(roughly translated: “you reproach us our silent es as a sad and mute sound that expires in the mouth; but it’s precisely in these silent es that the great harmony of our prose and verse consists . . . ; all these happy word endings leave a sound that continues after the word has been uttered, like a harpsichord that resonates after the fingers have touched the keys")
The TLS essay turns out not to be particularly about the paper’s supposed style and more about the English essay tradition (but it’s good to know that a reader as discriminating as Cohen clearly sees the paper). He does point out how a TLS reviewer will “patiently pick out the errors of a historian who is in all other respects an established academic”. That rings true enough.
But is there such a thing as TLS style? A hundred years ago, as the excerpt at the top of the post shows, there was a certain formality: Mrs. Wharton’s repeated references to “Mr. James” would grate on the modern ear, and we are not told that the Mr. James in question is Henry James – obvious though it would have been to readers at the time.
I should say that I don't have an objection to the use of "Mr" or "Mrs" in a review – indeed it's sometimes appropriate and displays old-fashioned courtesy (rather than heavy sarcasm). But it can pall if it appears repeatedly.
When I started out on the paper, I was told that we referred to authors reviewed initially by their full name, and then by their title and surname and then just by the surname, before rounding off with the full name. The latter strikes me as unnecessary and liable to produce a jarring effect in a concluding paragraph – we don’t bother with it now – but we will, I hope, always overrule the occasional academic tendency to refer to authors just by their surnames from the outset.
The Times recently had a style overhaul, dispensing with what they saw as redundant capitalizations. Maybe we’re a little bit guilty of this at the TLS, i.e. “the West”, and should think again. It is the 21st century after all. Watch this space.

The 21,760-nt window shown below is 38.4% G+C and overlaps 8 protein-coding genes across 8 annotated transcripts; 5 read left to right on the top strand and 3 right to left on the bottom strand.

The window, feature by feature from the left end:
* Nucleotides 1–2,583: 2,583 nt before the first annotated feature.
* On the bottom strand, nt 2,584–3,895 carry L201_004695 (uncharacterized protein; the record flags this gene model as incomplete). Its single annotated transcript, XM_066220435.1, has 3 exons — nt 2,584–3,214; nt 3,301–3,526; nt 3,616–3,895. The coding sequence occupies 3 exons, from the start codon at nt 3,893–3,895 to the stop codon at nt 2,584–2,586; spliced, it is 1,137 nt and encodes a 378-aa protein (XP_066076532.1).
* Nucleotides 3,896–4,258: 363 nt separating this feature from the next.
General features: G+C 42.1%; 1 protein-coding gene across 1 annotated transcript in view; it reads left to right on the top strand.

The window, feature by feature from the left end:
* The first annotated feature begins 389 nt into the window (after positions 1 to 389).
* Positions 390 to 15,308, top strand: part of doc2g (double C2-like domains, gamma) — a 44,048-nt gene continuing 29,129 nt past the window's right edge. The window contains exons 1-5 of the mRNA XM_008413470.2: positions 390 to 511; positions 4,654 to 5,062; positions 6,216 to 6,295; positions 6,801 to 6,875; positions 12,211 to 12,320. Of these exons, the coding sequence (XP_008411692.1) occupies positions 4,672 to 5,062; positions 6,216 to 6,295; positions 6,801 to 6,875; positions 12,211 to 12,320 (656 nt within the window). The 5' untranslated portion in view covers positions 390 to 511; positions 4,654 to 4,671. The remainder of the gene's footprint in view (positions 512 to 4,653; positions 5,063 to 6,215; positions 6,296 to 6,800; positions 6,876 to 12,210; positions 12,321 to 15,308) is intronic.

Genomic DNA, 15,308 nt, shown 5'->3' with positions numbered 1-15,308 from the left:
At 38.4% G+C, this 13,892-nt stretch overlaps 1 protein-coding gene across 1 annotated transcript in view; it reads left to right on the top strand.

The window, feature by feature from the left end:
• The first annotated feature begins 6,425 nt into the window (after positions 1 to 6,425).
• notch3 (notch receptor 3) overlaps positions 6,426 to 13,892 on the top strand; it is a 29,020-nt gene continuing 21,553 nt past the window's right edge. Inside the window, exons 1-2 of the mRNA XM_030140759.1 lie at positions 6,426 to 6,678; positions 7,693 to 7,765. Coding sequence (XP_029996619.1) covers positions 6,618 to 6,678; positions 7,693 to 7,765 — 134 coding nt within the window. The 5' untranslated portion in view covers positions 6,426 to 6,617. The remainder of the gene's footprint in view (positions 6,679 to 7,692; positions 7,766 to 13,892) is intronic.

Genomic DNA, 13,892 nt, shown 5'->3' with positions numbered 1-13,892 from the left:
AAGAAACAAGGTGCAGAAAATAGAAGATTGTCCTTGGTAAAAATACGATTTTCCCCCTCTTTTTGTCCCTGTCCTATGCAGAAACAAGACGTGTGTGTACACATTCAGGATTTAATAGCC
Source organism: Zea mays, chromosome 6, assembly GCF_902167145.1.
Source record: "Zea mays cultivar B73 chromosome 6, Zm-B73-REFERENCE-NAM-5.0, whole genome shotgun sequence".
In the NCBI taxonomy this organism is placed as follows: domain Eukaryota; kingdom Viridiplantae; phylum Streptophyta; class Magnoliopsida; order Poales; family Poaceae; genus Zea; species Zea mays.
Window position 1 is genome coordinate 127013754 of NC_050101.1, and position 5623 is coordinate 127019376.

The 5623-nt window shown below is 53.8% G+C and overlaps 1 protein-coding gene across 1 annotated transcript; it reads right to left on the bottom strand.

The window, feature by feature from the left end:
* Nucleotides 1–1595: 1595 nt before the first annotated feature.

Karl Ove Knausgaard aims to capture “the tedious, repetitive and microscopic” aspects of life – and he has done so in a six-volume, 3,500 page novel in Norwegian called My Struggle. Pram-pushing, nappy-changing and the school run are some of the subjects on which he lingers. So too, the entry of bacteria into the heart, certain English rocks songs, and the impact of milk upon breakfast cereal. This week Thomas Meaney reviews the third part of the whole to appear in Don Bartlett’s “superb work” of English translation, making the preliminary judgement that its “extreme artlessness creates a far more intense realism than we might have thought possible, a confessional novel that outdoes most confessions”.
For the Emperor Vespasian the contents of a baby’s nappy would have been a potential new income source. As Greg Woolf describes, urine provided some of the essential chemicals for cleaning and brightening the woollen cloth that Romans used for togas and other uniforms of their day. The fuller’s trade was essential and profitable if little sung in history and literature. The phrase pecunia non olet (money has no smell) is attributed to Vespasian as a response to a fastidious complaint from his son and successor, Titus, about so unsavoury an addition to the tax take.
The smell of money is a matter of concern, sometimes akin to desperation, for those seeking to punish the rulers of Russia and Ukraine for the problems of Crimea. Confiscating the dirty assets of oligarchs would be one of the easier sanctions if one could sniff out what and where they were. John Lloyd, reviewing two books about supporters and opponents of Vladimir Putin, describes the depth of the new corruption and its links to the “centuries old norm” of survival that requires enriching those above one in the hierarchy as flagrantly as one enriches oneself.
Few of our literary critics have been as consistent sniffers out of the decadent rich as the Oxford professor and Sunday Times reviewer John Carey. D. J. Taylor praises the memoir of a writer and scholar who never found much to like in the Bright Young Things.
By MICHAEL CAINES